A week later, the school gates had shuttered indefinitely. On Wednesday 18th, the school made plans to suspend classes for Year 8 through 10, and shortly afterwards the order came to close all schools by the end of the week. The next two days were surprisingly calm: ‘the majority of people were just carrying on with their life really, and trying to keep the kids calm and answer questions.‘ But Alex acknowledges that it wasn’t always easy to maintain an atmosphere of calm, because ‘we had year 11 mocks that week. As a result, some kids that didn’t take their maths tests seriously started causing a lot of anxiety with the other students‘.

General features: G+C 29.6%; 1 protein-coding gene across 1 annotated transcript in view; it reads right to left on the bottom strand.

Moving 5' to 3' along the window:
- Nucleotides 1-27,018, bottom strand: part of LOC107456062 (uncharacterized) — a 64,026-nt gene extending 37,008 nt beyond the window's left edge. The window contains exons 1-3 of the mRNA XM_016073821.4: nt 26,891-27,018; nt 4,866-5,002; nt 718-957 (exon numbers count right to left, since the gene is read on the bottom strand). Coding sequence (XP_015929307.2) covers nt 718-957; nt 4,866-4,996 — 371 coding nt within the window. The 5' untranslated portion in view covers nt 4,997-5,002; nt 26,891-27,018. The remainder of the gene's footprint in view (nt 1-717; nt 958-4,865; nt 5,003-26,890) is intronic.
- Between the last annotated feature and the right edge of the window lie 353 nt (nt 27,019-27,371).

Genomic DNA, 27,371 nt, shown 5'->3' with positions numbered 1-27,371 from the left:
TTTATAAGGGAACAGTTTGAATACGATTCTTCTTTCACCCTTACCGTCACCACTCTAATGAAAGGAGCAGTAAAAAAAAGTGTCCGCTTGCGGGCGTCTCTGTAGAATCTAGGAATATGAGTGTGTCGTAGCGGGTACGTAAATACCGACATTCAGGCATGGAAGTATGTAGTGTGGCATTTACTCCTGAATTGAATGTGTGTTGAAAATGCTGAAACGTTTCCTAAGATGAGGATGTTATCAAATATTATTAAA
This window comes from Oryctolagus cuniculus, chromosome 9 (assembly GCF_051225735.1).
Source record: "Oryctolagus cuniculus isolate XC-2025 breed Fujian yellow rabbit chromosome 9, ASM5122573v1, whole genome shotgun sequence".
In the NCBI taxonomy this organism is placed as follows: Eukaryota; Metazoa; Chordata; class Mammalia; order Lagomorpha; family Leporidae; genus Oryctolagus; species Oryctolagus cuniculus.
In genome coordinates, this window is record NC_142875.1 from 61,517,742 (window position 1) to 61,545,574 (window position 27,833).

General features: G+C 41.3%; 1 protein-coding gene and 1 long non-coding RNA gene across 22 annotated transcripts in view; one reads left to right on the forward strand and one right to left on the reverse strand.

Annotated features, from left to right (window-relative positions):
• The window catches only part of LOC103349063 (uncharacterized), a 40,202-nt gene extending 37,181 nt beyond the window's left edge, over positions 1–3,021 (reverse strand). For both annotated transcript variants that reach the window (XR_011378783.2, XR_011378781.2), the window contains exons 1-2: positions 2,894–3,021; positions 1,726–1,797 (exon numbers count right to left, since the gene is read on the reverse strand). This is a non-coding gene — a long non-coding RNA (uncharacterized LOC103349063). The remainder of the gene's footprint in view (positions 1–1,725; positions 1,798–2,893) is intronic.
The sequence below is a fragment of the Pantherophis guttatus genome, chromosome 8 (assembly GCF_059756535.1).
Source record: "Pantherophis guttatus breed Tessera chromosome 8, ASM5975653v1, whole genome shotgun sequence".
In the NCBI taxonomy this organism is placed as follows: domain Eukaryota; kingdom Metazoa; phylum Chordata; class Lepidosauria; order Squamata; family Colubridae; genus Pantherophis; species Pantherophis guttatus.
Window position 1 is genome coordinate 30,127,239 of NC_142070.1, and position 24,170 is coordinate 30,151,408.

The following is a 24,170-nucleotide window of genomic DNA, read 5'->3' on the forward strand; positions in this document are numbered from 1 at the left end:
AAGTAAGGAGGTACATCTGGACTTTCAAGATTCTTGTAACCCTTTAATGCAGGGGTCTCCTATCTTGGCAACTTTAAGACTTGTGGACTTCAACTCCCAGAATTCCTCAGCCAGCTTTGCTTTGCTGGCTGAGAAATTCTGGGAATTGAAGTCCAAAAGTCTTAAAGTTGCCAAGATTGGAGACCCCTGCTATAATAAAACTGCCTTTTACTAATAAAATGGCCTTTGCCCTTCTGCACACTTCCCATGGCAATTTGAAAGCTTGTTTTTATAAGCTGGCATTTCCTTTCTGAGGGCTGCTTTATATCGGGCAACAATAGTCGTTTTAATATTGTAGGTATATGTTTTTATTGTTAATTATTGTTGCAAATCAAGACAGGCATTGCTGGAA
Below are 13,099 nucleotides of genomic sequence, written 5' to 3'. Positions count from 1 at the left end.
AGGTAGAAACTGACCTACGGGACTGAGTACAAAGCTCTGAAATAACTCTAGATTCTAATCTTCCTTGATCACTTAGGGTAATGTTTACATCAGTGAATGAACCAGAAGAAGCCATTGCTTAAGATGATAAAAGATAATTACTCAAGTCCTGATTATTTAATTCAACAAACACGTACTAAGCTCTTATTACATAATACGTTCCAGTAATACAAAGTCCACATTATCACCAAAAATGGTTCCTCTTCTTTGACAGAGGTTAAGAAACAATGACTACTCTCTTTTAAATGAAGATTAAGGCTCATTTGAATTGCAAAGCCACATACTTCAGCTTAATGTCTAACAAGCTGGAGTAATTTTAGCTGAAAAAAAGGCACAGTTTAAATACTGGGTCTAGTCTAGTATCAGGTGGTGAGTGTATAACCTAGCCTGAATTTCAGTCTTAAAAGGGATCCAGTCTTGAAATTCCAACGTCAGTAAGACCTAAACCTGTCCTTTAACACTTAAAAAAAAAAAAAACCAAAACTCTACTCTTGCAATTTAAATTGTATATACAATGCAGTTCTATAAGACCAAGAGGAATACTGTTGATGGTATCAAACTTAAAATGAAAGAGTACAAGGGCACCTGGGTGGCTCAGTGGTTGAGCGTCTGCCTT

By Tuesday 24th April, Marie, a police officer (and Alex’s wife) was preparing to go out and police a city in lockdown. New powers were being rapidly developed, to fine rule-breakers, and if necessary, to use reasonable force to break up groups. However, the new powers are rarely used in full, as Marie explains:
‘We follow a four-step protocol- Engage, Explain, Engage again, and then Enforce as a last resort. Even if we did Enforce and take people back home against their will, are we going to sit with them? No, because we’ve not got the resources… So you could arrest them, but you can’t just nick everybody. We police by consent, and we try not to arrest people for this kind of thing unless it’ll cause a great deal of harm if we don’t. Personally, I haven’t fined anybody, but we threaten it often when people aren’t listening to us.’